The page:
TURN TO CHANNEL 3: ‘Super Ghouls ‘n Ghosts’ is ghoulishly hard, but super well-made
Can you imagine that it’s been a year that I’ve been writing for you fine folks here on Turn to Channel 3? It’s true! I brought this column to NEPA Scene with a vision of sharing these common memories and bonds we have as gamers, and I’m proud to say I’ve really enjoyed the feedback and opinions on what I’ve reviewed here. A special thank you to my boss and NEPA Scene founder Rich Howells, as well as the other swell people here on staff who are always so encouraging and receptive to what I’ve tried to do here.
Today, we’re finishing up the month of October with a game that scares gamers for reasons you wouldn’t expect, but perhaps most of all frustrates them in such a way that can only be described as “throw your controller at the television screen” difficult. Of course, since we’re keeping with our spooky theme, I’m talking about “Super Ghouls ‘n Ghosts” on the Super Nintendo. Journey with me as I take a look at one of the most challenging games on the console, as well as one of the best versions of the classic “Ghosts ‘n Goblins”-style gameplay we’ve loved since the days of the arcades!
“Super Ghouls ‘n Ghosts” (SNES)
Like a lot of games that made the leap to the SNES after a stellar outing on the NES, everything you knew from the original is enhanced tenfold, with some of the most breathtaking and engaging tunes on the SNES; it’s a soundtrack that really doesn’t let you down from beginning to end. While enhanced versions of original NES tunes are great, the soundtrack also has brand new music that further showcases Capcom composers and their already established skill for creating memorable video game music.
The sound effects in the game are plentiful, far more than I think you’d expect in a 16-bit game, with weapons and enemies having varying sound effects to set them apart from one another. Who doesn’t get chills of excitement when that map music plays? It’s such a short little tune and yet probably the most iconic sound coming out of this game.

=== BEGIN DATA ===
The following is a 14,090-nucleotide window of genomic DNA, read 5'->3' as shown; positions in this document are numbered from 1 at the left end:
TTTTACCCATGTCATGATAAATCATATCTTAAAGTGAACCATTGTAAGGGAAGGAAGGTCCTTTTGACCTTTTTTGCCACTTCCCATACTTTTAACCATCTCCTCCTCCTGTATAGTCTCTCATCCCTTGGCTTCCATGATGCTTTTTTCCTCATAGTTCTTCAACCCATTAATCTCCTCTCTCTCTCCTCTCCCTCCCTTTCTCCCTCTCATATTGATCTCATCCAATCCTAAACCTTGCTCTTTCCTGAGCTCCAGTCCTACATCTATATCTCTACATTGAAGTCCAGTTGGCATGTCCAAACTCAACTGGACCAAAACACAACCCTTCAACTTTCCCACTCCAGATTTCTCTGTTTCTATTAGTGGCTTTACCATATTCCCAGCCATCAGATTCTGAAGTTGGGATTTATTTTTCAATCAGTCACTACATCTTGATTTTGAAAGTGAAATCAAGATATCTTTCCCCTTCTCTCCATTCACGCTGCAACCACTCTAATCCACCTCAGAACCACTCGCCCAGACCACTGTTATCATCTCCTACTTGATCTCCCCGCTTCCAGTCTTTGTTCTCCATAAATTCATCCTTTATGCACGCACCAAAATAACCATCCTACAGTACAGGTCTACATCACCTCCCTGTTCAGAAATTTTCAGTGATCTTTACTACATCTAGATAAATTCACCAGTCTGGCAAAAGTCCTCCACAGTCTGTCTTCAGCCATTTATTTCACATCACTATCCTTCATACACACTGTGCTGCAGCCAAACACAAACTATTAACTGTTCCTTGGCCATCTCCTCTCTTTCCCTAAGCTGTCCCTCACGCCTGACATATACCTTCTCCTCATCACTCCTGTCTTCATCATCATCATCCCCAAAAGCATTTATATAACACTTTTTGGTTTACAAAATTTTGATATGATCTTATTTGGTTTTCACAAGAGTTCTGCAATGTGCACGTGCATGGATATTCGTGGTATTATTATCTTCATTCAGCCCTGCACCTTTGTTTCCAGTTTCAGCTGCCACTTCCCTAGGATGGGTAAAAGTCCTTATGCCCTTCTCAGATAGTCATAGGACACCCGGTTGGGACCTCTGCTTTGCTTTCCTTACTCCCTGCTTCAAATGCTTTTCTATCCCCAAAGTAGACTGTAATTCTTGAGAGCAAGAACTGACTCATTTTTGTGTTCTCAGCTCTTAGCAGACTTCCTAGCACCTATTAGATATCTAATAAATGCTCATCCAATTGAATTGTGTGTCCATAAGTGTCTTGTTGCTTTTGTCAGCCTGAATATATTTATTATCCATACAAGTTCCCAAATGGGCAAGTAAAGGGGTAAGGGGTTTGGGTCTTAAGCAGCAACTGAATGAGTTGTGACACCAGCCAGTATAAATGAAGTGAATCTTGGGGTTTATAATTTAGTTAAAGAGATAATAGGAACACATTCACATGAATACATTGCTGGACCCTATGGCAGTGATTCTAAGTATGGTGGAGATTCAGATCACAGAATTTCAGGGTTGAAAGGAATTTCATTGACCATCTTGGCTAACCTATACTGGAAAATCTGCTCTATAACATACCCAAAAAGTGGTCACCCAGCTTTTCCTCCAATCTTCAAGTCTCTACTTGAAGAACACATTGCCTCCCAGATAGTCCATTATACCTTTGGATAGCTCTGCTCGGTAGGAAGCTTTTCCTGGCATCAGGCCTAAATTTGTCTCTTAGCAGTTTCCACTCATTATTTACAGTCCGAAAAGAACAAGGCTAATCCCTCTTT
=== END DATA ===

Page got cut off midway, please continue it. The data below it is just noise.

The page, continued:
Once again, Capcom took what you remembered and enhanced it to such a degree that you’re nothing but dazzled by the results. The levels, Arthur, and the seemingly countless enemies and bosses all look brilliant and are full of color, despite staying true to the brooding and spooky themes of the game. Designers pulled out all the stops to make a game that, in just the artwork alone, puts you in a world that’s ripe for adventure and action. Oftentimes, the term “super” was thrown around too much during this period in gaming simply to help sell more games, but in the case of “Super Ghouls ‘n Ghosts,” a world we’re quite familiar with is given a much-needed facelift, further expanding on the borders given to us in the past. In design alone, “Super Ghouls ‘n Ghosts” in comparison to its predecessors is the equivalent of when Mario made the leap from his classic 2D games to the once unheard-of 3D worlds of “Super Mario 64.” It really is that big of a deal.
Anyone who grew up on games like “Ghosts ‘n Goblins,” the “Ninja Gaiden” series, and even games like “Kid Icarus,” “Metroid,” and the “Castlevania” games knows the harsh difficulties of “Super Ghouls ‘n Ghosts” well. Cheap hits by enemies that wait just for the worst time to attack, often causing you to plummet to your death, are plentiful and were probably responsible for you learning your first curse word back in the day. At the same time, the steep difficulty only added to the fun of the game, even though I’m sure many members of the gaming community groan in agony when they realize that you don’t have to beat “Super Ghouls ‘n Ghosts” just once – oh no, it demands you beat it again to find a weapon that was unavailable to you even after full completion of the game. In the ‘90s, when this game debuted, that would be like asking someone to win a four-hour game of family “Monopoly,” only to take a five-minute break and then do it all over again. Still, is it just me or is such a worthy challenge, despite the increasing amount of frustration, missing from today’s gaming scene? I think so.
“Super Ghouls ‘n Ghosts,” as well as its predecessors, has suffered from the redheaded stepchild effect that has plagued many Capcom staples not named “Street Fighter” due to the poor management of Capcom in recent years. Even “Mega Man,” the company’s proud mascot for many years, has suffered terribly from improper treatment of the Blue Bomber’s founding creators by Capcom. Right now, the company isn’t sure who to hitch their wagon to or who their true crown jewel is, while a company like Konami, long famous for the “Castlevania” franchise, the only comparable series of games, has always treated the Belmonts as the center of their own video game universe. Still, fond memories, albeit sometimes memories of stressful game nights and childhood frustration, have always made “Super Ghouls ‘n Ghosts” one of the most beloved and respected games on the SNES.
That does it for me in the month of October on Turn to Channel 3. Join me next month when we look at some games many retro gamers are thankful for, yours truly included.
Until then, be sure to eat plenty of candy, especially you parents with an arsenal of candy-gathering children, and stay up late to game on!
Note: All ratings for Turn to Channel 3 are based on a scale of 1-10.
by Nick DeMarco
Nick DeMarco is a blogger, retro video game small business owner, and lover of all things retro. Don't get stuck on an elevator with him, unless you know who Ace Harding is and why Crystal Pepsi deserves just as big a comeback as Surge.